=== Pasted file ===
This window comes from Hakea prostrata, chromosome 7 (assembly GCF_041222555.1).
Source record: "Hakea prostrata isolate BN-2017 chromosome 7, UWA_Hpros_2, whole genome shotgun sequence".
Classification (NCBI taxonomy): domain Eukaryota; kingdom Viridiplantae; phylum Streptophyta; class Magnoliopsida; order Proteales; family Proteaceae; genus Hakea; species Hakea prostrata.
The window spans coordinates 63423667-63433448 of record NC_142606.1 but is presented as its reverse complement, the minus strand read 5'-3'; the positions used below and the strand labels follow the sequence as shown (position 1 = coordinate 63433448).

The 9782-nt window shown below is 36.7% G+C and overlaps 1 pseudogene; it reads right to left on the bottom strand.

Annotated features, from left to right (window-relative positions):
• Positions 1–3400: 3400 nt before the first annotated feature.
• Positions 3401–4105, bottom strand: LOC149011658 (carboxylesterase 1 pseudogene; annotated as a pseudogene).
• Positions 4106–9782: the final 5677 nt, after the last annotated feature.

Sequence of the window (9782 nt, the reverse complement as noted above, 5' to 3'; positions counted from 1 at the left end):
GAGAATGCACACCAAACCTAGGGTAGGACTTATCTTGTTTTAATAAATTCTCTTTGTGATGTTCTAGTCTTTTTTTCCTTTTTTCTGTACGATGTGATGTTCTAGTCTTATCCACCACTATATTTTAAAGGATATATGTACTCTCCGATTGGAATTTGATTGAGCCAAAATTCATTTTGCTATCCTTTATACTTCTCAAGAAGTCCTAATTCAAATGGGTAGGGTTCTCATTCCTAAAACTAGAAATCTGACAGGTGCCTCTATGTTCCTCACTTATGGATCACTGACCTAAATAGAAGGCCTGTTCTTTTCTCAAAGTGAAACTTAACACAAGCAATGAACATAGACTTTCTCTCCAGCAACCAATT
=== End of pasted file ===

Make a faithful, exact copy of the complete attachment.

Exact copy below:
This window comes from Hakea prostrata, chromosome 7 (assembly GCF_041222555.1).
Source record: "Hakea prostrata isolate BN-2017 chromosome 7, UWA_Hpros_2, whole genome shotgun sequence".
Classification (NCBI taxonomy): domain Eukaryota; kingdom Viridiplantae; phylum Streptophyta; class Magnoliopsida; order Proteales; family Proteaceae; genus Hakea; species Hakea prostrata.
The window spans coordinates 63423667-63433448 of record NC_142606.1 but is presented as its reverse complement, the minus strand read 5'-3'; the positions used below and the strand labels follow the sequence as shown (position 1 = coordinate 63433448).

The 9782-nt window shown below is 36.7% G+C and overlaps 1 pseudogene; it reads right to left on the bottom strand.

Annotated features, from left to right (window-relative positions):
• Positions 1–3400: 3400 nt before the first annotated feature.
• Positions 3401–4105, bottom strand: LOC149011658 (carboxylesterase 1 pseudogene; annotated as a pseudogene).
• Positions 4106–9782: the final 5677 nt, after the last annotated feature.

Sequence of the window (9782 nt, the reverse complement as noted above, 5' to 3'; positions counted from 1 at the left end):
GAGAATGCACACCAAACCTAGGGTAGGACTTATCTTGTTTTAATAAATTCTCTTTGTGATGTTCTAGTCTTTTTTTCCTTTTTTCTGTACGATGTGATGTTCTAGTCTTATCCACCACTATATTTTAAAGGATATATGTACTCTCCGATTGGAATTTGATTGAGCCAAAATTCATTTTGCTATCCTTTATACTTCTCAAGAAGTCCTAATTCAAATGGGTAGGGTTCTCATTCCTAAAACTAGAAATCTGACAGGTGCCTCTATGTTCCTCACTTATGGATCACTGACCTAAATAGAAGGCCTGTTCTTTTCTCAAAGTGAAACTTAACACAAGCAATGAACATAGACTTTCTCTCCAGCAACCAATT